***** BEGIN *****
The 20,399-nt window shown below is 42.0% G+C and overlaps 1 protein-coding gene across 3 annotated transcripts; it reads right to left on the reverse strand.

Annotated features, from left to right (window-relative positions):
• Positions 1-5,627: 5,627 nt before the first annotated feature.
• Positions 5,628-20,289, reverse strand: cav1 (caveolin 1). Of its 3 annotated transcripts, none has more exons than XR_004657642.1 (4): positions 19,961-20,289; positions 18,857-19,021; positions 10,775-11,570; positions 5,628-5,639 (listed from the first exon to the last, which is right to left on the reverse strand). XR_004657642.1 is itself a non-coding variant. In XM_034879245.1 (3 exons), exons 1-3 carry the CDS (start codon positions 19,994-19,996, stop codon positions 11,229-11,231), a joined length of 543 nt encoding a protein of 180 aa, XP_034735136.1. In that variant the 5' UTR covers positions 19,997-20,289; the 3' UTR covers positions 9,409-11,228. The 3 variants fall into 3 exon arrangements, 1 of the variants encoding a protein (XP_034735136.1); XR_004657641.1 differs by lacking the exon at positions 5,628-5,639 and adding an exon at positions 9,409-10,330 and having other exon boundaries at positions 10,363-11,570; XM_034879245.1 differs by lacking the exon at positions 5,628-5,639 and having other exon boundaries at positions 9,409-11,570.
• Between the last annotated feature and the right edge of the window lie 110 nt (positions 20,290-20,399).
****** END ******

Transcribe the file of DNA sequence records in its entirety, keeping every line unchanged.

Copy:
The 20,399-nt window shown below is 42.0% G+C and overlaps 1 protein-coding gene across 3 annotated transcripts; it reads right to left on the reverse strand.

Annotated features, from left to right (window-relative positions):
• Positions 1-5,627: 5,627 nt before the first annotated feature.
• Positions 5,628-20,289, reverse strand: cav1 (caveolin 1). Of its 3 annotated transcripts, none has more exons than XR_004657642.1 (4): positions 19,961-20,289; positions 18,857-19,021; positions 10,775-11,570; positions 5,628-5,639 (listed from the first exon to the last, which is right to left on the reverse strand). XR_004657642.1 is itself a non-coding variant. In XM_034879245.1 (3 exons), exons 1-3 carry the CDS (start codon positions 19,994-19,996, stop codon positions 11,229-11,231), a joined length of 543 nt encoding a protein of 180 aa, XP_034735136.1. In that variant the 5' UTR covers positions 19,997-20,289; the 3' UTR covers positions 9,409-11,228. The 3 variants fall into 3 exon arrangements, 1 of the variants encoding a protein (XP_034735136.1); XR_004657641.1 differs by lacking the exon at positions 5,628-5,639 and adding an exon at positions 9,409-10,330 and having other exon boundaries at positions 10,363-11,570; XM_034879245.1 differs by lacking the exon at positions 5,628-5,639 and having other exon boundaries at positions 9,409-11,570.
• Between the last annotated feature and the right edge of the window lie 110 nt (positions 20,290-20,399).